Lambda concepts - AWS Lambda

Lambda concepts

With Lambda, you run functions to process events. To send events to your function, you can invoke it using the Lambda API, or you can configure an AWS service or resource to invoke it.


A function is a resource that you can invoke to run your code in Lambda. A function has code to process the events that you pass into the function or that other AWS services send to the function.

For more information, see Managing AWS Lambda functions.


When you invoke or view a function, you can include a qualifier to specify a version or alias. A version is an immutable snapshot of a function's code and configuration that has a numerical qualifier. For example, my-function:1. An alias is a pointer to a version that you can update to map to a different version, or split traffic between two versions. For example, my-function:BLUE. You can use versions and aliases together to provide a stable interface for clients to invoke your function.

For more information, see Lambda function versions.

Execution environment

An execution environment provides a secure and isolated runtime environment for your Lambda function. An execution environment manages the processes and resources that are required to run the function. The execution environment provides lifecycle support for the function and for any extensions associated with your function.

For more information, see AWS Lambda execution environment.

Deployment package

You deploy your Lambda function code using a deployment package. Lambda supports two types of deployment packages:

  • A .zip file archive that contains your function code and its dependencies. Lambda provides the operating system and runtime for your function.

  • A container image that is compatible with the Open Container Initiative (OCI) specification. You add your function code and dependencies to the image. You must also include the operating system and a Lambda runtime.

For more information, see Lambda deployment packages.


A Lambda layer is a .zip file archive that contains libraries, a custom runtime, or other dependencies. You can use a layer to distribute a dependency to multiple functions. You do not use layers with container images. Instead, you package your preferred runtime, libraries, and other dependencies into the container image when you build the image.

For more information, see Lambda layers.


The runtime provides a language-specific environment that runs in an execution environment. The runtime relays invocation events, context information, and responses between Lambda and the function. You can use runtimes that Lambda provides, or build your own. If you package your code as a .zip file archive, you must configure your function to use a runtime that matches your programming language. For a container image, you include the runtime when you build the image.

For more information, see Lambda runtimes.


Lambda extensions enable you to augment your functions. For example, you can use extensions to integrate your functions with your preferred monitoring, observability, security, and governance tools. You can choose from a broad set of tools that AWS Lambda Partners provides, or you can create your own Lambda extensions.

An internal extension runs in the runtime process and shares the same lifecycle as the runtime. An external extension runs as a separate process in the execution environment. The external extension is initialized before the function is invoked, runs in parallel with the function's runtime, and continues to run after the function invocation is complete.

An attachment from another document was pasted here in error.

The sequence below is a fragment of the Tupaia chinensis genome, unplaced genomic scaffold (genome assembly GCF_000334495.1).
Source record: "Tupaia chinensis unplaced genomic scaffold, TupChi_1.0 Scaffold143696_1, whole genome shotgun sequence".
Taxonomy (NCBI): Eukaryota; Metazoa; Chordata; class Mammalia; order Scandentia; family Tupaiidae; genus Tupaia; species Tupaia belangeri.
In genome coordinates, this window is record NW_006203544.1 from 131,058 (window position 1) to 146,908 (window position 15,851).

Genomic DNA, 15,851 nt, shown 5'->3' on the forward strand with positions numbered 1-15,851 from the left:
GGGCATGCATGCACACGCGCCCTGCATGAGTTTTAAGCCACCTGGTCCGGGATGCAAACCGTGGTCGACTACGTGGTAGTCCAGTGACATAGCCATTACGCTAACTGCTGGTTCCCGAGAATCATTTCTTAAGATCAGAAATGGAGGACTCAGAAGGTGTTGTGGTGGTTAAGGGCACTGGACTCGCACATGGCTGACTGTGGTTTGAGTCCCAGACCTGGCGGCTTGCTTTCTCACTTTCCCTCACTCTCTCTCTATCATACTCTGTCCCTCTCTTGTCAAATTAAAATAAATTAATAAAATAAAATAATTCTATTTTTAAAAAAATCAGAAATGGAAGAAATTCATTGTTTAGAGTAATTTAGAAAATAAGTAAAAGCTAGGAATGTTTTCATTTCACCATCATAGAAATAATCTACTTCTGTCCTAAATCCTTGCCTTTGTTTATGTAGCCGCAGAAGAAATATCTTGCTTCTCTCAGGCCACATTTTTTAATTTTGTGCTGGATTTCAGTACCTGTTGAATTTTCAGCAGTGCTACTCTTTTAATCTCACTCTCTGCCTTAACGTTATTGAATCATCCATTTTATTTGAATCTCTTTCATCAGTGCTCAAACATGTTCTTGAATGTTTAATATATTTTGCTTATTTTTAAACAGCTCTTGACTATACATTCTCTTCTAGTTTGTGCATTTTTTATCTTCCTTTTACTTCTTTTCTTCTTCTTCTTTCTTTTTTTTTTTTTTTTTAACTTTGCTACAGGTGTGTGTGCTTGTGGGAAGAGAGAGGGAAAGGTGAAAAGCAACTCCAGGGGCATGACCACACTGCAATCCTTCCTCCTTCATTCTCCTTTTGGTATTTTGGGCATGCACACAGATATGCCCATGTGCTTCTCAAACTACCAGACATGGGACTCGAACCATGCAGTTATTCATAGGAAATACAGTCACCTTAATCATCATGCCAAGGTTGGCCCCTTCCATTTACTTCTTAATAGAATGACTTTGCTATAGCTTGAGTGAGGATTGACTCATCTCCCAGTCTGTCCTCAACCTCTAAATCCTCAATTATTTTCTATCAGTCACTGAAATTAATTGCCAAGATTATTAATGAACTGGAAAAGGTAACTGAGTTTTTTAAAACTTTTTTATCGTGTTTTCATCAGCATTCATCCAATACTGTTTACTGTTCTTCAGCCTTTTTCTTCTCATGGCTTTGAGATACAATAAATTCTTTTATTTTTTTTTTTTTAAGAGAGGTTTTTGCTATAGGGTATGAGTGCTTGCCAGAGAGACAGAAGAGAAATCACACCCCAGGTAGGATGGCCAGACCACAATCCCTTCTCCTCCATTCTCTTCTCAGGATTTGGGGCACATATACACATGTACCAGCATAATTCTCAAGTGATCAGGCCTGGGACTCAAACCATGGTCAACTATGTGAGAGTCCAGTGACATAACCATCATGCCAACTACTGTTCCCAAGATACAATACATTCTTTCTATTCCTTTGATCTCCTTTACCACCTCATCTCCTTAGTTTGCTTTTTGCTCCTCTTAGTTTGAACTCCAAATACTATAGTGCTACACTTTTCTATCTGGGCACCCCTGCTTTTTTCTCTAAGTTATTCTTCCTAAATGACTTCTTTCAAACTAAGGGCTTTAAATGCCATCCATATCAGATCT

For more information, see Using Lambda extensions.


An event is a JSON-formatted document that contains data for a Lambda function to process. The runtime converts the event to an object and passes it to your function code. When you invoke a function, you determine the structure and contents of the event.

Example custom event – weather data

{ "TemperatureK": 281, "WindKmh": -3, "HumidityPct": 0.55, "PressureHPa": 1020 }

When an AWS service invokes your function, the service defines the shape of the event.

Example service event – Amazon SNS notification

{ "Records": [ { "Sns": { "Timestamp": "2019-01-02T12:45:07.000Z", "Signature": "tcc6faL2yUC6dgZdmrwh1Y4cGa/ebXEkAi6RibDsvpi+tE/1+82j...65r==", "MessageId": "95df01b4-ee98-5cb9-9903-4c221d41eb5e", "Message": "Hello from SNS!", ...

For more information about events from AWS services, see Using AWS Lambda with other services.


Concurrency is the number of requests that your function is serving at any given time. When your function is invoked, Lambda provisions an instance of it to process the event. When the function code finishes running, it can handle another request. If the function is invoked again while a request is still being processed, another instance is provisioned, increasing the function's concurrency.

Concurrency is subject to quotas at the AWS Region level. You can configure individual functions to limit their concurrency, or to enable them to reach a specific level of concurrency. For more information, see Managing concurrency for a Lambda function.


A trigger is a resource or configuration that invokes a Lambda function. This includes AWS services that you can configure to invoke a function, applications that you develop, and event source mappings. An event source mapping is a resource in Lambda that reads items from a stream or queue and invokes a function. For more information, see Invoking AWS Lambda functions and Using AWS Lambda with other services.